Some Iranians living in North America or Europe think that they are heroic saviors of a bunch of immature childish Iranians who don’t know what is bad or good for them. The way you talk about the Green Movement is not only racist but also reminds me of neo-cons who believe people in the Middle East are incapable of any meaningful uncorrupted movement for justice. You make fun of small wishes of a nation for basic human rights and for the right of workers to get paid each month and have a union. You don’t put yourself into the shoes of a worker who has not been paid for several months. You are a white supremacist who heroically wants the worker to shut up and accept that Islam is not against capitalism and maybe not against killing people either. That might be your way of justifying the killings of innocent Iranians protesting peacefully..

    Comment by M.Kh. — April 4, 2010 @ 1:39 pm

  43. PfromGermany. I think the Post WWII pascifism of the German Left in general and Germans in particular has you out of touch with what American workers are feeling today. It’s not that they don’t vote here but rather WON’T vote, precisely because none of the politicians are talking about chopping off some goddamn heads and kicking some fucking skulls down the street. (That’s how soccer was invented, by the way, by Parisian kids during the French Revolution.)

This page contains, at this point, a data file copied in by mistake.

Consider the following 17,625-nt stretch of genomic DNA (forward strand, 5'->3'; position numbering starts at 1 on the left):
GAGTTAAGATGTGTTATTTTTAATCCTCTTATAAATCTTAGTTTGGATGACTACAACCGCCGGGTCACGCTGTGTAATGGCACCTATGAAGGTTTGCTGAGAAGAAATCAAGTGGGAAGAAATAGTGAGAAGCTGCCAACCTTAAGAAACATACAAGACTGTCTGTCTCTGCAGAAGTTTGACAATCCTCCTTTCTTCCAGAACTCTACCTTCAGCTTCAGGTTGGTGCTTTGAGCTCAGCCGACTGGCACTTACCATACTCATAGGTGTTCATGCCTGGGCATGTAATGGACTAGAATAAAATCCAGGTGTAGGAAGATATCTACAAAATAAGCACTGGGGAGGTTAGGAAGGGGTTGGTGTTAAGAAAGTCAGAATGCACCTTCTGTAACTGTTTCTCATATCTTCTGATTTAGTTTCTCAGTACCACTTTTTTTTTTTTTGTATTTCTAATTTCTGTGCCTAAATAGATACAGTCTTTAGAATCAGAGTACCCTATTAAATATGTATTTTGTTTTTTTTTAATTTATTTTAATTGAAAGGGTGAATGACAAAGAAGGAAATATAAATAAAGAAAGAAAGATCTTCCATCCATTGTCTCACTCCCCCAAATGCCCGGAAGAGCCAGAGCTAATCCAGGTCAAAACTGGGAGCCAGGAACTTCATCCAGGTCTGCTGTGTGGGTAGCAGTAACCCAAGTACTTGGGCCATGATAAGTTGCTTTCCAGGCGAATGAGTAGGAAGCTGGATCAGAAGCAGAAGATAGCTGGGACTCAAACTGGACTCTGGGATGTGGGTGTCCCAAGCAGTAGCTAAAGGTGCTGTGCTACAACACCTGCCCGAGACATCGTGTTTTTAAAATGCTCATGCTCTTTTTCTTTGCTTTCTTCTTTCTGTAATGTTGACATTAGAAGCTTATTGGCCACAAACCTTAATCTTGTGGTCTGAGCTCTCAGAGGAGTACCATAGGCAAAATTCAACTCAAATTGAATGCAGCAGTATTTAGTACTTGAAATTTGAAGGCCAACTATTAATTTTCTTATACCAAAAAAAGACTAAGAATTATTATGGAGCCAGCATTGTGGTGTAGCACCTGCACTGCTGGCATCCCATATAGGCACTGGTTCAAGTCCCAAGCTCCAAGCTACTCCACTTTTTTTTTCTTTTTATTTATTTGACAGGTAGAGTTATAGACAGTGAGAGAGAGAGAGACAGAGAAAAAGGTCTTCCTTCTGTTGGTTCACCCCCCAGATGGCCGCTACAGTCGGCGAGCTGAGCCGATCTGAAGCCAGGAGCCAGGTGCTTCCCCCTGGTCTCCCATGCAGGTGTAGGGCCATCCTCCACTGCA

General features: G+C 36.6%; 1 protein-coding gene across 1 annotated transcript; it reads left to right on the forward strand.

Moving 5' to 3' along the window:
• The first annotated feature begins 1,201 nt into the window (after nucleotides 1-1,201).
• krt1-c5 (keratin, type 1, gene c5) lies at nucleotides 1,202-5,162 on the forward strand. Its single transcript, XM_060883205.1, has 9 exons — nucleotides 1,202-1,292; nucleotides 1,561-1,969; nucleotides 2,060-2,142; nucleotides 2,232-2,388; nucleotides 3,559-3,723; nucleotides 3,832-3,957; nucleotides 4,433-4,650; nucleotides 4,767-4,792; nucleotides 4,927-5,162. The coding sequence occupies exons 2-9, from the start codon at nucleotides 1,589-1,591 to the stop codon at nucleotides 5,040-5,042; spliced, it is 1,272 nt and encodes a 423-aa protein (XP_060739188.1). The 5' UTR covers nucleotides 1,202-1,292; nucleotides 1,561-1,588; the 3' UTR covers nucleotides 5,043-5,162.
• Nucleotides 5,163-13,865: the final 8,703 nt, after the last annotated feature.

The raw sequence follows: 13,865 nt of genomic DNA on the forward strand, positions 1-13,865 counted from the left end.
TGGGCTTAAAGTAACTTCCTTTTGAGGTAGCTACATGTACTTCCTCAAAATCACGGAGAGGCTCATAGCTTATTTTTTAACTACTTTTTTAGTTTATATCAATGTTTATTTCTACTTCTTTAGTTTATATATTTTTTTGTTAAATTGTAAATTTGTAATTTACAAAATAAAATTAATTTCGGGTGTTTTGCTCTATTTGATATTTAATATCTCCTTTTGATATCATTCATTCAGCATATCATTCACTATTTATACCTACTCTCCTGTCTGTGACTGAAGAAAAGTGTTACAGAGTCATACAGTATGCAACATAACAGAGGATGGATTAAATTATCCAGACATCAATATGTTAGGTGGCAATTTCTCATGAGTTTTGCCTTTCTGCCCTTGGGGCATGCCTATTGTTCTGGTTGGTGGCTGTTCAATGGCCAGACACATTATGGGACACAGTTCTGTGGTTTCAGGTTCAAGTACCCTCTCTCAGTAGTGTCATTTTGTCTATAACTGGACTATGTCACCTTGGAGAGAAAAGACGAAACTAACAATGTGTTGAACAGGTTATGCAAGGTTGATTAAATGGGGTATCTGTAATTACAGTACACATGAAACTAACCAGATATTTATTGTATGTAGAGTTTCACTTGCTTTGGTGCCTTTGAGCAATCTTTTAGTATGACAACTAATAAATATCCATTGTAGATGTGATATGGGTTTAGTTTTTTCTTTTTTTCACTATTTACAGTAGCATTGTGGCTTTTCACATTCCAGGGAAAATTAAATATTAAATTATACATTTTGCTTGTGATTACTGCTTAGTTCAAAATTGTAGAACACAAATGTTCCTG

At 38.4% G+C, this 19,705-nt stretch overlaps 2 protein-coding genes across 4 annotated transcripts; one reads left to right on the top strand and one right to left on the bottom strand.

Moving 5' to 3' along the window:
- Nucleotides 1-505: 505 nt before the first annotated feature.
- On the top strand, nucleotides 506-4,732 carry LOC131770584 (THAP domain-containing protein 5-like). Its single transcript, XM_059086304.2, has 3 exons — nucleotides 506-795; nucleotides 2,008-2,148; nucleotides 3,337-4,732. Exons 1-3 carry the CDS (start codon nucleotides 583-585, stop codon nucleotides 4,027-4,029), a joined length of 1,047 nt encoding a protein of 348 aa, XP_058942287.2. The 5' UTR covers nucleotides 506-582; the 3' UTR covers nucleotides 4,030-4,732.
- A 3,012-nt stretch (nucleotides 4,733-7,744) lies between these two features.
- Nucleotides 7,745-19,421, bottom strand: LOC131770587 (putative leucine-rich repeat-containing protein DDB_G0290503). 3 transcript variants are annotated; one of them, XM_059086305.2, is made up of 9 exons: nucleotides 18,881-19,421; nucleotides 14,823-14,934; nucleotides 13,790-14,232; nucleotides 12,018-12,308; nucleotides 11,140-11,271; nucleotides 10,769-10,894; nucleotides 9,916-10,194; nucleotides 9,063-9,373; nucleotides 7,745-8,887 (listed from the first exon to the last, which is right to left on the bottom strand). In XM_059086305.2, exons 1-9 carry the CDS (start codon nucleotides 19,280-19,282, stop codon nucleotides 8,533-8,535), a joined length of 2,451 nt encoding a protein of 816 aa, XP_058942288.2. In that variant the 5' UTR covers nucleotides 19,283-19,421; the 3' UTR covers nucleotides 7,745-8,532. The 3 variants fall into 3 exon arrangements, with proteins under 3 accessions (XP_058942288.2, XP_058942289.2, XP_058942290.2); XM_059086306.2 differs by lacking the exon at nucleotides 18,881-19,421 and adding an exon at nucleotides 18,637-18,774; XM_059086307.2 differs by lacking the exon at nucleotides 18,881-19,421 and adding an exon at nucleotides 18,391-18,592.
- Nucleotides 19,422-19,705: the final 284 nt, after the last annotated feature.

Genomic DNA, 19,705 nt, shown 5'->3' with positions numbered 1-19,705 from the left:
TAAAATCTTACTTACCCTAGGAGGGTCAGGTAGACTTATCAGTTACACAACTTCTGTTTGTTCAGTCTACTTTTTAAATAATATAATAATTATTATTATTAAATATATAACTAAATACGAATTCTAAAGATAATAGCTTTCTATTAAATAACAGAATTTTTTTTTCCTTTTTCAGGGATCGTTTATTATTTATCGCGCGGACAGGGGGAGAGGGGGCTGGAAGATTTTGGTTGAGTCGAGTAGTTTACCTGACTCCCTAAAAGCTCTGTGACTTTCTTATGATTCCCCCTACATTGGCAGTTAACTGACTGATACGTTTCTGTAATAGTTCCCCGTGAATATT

It’s an ugly prospect to be sure but there’s a mood growing amongst increasingly dispossessed & unemployed Americans, a lot of it unfortunately coming from the stampeding petty bourgeoisie ruined by the WalMarts, Bank Bailouts & Military Debt, who feel that a whole bunch of bloodletting needs to happen before there’s any kind of meaningful social justice. So on the contrary, rhetoric about violently redistributing wealth would gain a bunch of traction amonst the workers here if only somebody had the balls to articulate it without being sabotaged by the forces of reaction, pascifism and the status quo.

    Comment by Karl Friedrich — April 4, 2010 @ 4:02 pm